By Aaron Wherry - Friday, February 15, 2013 - 0 Comments
NDP MP Kennedy Stewart has tabled a motion to study opening up the House to online petitions, including the possibility of a mechanism whereby those petitions could trigger debates.
That the Standing Committee on Procedure and House Affairs be instructed to recommend changes to the Standing Orders and other conventions governing petitions so as to establish an electronic petitioning system that would enhance the current paper-based petitions system by allowing Canadians to sign petitions electronically, and to consider, among other things, (i) the possibility to trigger a debate in the House of Commons outside of current sitting hours when a certain threshold of signatures is reached, (ii) the necessity for no fewer than five Members of Parliament to sponsor the e-petition and to table it in the House once a time limit to collect signatures is reached, (iii) the study made in the 38th Parliament regarding e-petitions, and that the Committee report its findings to the House, with proposed changes to the Standing Orders and other conventions governing petitions, within 12 months of the adoption of this order.
It could conceivably be modelled on the White House’s online petitioning hub—and conceivably that could lead to an important parliamentary debate on the feasibility of building a Death Star—or the UK model for online petitions.
The future of government is probably going to involve open data and the future of Parliament should probably involve more direct and open engagement with the public.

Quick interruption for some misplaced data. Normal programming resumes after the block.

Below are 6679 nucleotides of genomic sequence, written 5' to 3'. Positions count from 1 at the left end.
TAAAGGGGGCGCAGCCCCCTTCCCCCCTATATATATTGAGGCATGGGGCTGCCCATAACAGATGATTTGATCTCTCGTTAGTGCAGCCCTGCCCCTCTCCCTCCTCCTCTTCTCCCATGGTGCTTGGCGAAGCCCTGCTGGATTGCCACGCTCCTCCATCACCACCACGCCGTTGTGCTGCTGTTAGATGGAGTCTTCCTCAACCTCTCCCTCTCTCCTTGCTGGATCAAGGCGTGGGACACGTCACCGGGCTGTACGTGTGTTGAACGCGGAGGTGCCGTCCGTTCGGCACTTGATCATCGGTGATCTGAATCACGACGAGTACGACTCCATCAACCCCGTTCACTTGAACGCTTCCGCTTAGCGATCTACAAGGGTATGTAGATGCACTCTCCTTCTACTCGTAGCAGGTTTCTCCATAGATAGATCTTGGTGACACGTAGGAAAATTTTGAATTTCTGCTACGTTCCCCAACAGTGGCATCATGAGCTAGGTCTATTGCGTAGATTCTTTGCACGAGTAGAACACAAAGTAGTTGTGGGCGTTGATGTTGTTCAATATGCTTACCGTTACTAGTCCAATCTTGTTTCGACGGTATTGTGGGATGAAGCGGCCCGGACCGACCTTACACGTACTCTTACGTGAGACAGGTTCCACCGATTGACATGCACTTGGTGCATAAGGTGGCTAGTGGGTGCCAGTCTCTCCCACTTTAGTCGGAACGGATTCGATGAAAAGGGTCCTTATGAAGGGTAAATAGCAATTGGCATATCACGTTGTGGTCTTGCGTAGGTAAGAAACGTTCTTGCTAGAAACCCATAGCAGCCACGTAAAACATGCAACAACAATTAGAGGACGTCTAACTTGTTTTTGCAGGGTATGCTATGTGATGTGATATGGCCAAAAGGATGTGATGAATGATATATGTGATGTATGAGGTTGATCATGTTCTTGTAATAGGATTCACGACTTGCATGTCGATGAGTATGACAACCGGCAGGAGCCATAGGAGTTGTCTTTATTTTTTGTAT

By Katie Engelhart - Friday, January 25, 2013 at 1:00 PM - 0 Comments
The coffee juggernaut plans to open a café in Montmartre, to the dismay of locals
Earlier this month, Starbucks announced plans to open a café on the old stomping grounds of Ernest Hemingway and Pablo Picasso in the storied Parisian neighbourhood of Montmartre. In response, the association Paris Fierté (Paris Pride) is circulating a petition and planning to protest its arrival. “Opinion,” the association says, “oscillates between anger and fatalism.”
Paris Fierté spokesperson Pierre Brabant warns that Starbucks’ attempt to breach Montmartre could be “the drop of coffee that makes the vase overflow.” The global giant opened its first French branch in 2004. But there are just 81 Starbucks in France, compared with more than 1,000 in Canada, and France’s Starbucks have yet to turn a profit.
In response, Starbucks has changed tactics—offering croque monsieur and pain perdu alongside its blueberry-studded jumbo muffins.
Laurent Pauzié, a young engineer in Paris, believes the Starbucks outlets “are only here to comfort tourists when they’re lost.” Kate Menzies, a Canadian living in Paris, is more accommodating. Starbucks, she says, “is one of the few places with public toilets and free WiFi in the city.”
By Aaron Wherry - Thursday, February 16, 2012 at 1:23 PM - 0 Comments
Kennedy Stewart wants to bring parliamentary democracy into the social media age.
Brought forward by Burnaby-Douglas MP Kennedy Stewart, the motion seeks to amend standing orders so that petitions brought forward by constituents and approved get put online so the public can see them and sign them. The motion also calls for automatic debate on those petitions that generate more than 50,000 signatures … Stewart is calling for a dedicated website where petitions could be posted for public viewing and electronic signing. They’ll be closed and archived after six months and those that receive significant support will be debated for one hour, after regular parliamentary business.